Consider interactivity templates. The very idea of a template connotes a cookie-cutter approach. Easy to learn, easy to use. How do the template designers maintain the ease of use and yet provide powerful features that the course designer can control?
The answer is in flexibility. Here is a short checklist for template designers who want to build flexible interaction templates.
- Element Size and Placement : Provide control to the course designer over the placement of whole elements, not just text labels, images, buttons and videos. Example: An interactive pyramid diagram template where the course designer controls the size and location of the pyramid - in addition to its levels and content.
- Ample Space for Text: Some people just cannot say it in a few words. Support for long text strings clearly helps in such situations.
- Text Hyperlinks: When there is a need to provide additional information that wouldn't fit the real estate of the interaction, a text hyperlink is the best way out.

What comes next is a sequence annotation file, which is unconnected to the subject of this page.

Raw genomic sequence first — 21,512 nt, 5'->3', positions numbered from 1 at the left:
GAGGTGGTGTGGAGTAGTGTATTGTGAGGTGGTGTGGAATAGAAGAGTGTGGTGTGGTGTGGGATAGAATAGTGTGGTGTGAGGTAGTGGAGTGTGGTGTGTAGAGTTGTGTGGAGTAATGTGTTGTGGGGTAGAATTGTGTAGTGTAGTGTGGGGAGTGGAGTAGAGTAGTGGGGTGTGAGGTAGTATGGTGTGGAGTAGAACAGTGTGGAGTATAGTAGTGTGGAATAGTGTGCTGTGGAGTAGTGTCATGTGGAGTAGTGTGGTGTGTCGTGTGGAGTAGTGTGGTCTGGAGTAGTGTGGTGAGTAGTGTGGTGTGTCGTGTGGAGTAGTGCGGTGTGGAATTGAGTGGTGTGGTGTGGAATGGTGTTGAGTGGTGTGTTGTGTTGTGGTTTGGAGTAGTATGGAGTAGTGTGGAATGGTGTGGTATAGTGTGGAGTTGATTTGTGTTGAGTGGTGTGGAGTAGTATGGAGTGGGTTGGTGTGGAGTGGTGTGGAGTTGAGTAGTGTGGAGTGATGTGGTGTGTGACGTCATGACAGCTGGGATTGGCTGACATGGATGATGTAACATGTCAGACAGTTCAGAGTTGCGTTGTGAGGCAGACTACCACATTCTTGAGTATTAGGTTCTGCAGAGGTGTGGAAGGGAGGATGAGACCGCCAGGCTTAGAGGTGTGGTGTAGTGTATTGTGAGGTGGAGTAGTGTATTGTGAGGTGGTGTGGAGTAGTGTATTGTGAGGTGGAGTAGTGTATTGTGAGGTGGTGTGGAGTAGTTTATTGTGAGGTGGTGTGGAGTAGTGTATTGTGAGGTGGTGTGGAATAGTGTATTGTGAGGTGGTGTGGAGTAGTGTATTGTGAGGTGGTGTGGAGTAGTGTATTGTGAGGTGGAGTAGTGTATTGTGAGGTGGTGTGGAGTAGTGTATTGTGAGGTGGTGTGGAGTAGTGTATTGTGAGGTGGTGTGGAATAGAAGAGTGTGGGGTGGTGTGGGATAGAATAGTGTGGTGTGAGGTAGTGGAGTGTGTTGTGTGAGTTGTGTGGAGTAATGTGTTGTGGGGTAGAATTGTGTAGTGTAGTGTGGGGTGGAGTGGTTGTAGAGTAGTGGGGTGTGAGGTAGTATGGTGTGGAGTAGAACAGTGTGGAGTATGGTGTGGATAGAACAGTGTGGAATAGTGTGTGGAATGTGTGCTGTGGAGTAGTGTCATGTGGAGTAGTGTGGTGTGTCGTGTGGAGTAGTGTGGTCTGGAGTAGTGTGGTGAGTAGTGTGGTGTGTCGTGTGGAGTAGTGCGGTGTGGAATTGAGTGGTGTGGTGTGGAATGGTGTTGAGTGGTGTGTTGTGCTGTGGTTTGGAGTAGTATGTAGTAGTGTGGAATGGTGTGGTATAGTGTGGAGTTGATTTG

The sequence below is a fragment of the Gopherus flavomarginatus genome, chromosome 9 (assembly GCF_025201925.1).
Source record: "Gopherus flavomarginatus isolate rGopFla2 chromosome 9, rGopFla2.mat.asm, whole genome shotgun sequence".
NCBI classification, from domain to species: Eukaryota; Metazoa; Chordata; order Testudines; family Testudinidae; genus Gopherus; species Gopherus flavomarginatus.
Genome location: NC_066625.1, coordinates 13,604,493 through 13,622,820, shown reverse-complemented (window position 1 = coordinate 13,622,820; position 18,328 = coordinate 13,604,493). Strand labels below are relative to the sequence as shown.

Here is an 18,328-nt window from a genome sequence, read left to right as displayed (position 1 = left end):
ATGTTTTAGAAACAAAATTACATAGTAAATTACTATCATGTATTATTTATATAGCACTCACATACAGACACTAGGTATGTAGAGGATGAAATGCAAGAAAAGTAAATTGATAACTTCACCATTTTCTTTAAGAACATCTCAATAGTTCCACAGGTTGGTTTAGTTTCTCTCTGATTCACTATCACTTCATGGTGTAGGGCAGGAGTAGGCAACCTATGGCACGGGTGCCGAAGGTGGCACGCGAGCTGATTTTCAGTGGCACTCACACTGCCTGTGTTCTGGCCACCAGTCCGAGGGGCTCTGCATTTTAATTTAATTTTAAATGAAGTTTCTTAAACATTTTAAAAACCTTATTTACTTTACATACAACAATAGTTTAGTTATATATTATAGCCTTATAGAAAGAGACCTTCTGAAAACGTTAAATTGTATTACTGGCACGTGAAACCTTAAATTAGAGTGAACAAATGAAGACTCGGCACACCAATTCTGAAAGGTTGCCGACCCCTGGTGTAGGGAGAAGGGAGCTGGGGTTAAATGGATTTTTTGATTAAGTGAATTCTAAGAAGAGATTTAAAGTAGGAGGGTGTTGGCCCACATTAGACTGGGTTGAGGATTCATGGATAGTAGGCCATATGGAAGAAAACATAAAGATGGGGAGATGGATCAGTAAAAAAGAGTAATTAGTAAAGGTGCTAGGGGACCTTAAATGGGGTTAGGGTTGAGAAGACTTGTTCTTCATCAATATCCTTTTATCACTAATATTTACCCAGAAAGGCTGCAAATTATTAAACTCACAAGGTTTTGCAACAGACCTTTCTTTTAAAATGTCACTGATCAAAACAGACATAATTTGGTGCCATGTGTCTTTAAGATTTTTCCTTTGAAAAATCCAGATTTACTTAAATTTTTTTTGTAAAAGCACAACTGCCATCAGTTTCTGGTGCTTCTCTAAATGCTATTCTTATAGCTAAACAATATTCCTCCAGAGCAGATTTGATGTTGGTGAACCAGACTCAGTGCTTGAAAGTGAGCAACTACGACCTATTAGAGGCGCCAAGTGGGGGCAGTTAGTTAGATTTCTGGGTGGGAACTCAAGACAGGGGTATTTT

- Liberal Limits: How many pages in a flip book? How many steps in a process? How many bullets in a slide? How many terms in a glossary? How many hot spots in a rollover exercise? How many flash cards per interaction? The course designer has to exercise judgment in making sure there aren't too few or too many. That said, the role of template designer is to support a wide range between the minimum and the maximum number of such elements.
- Video Support : With the explosion of video content over the web, users are expecting video support in several interactions.
This list is obviously illustrative, not exhaustive. The recently released Raptivity 6.5 has several interactions that illustrate the use of these design practices.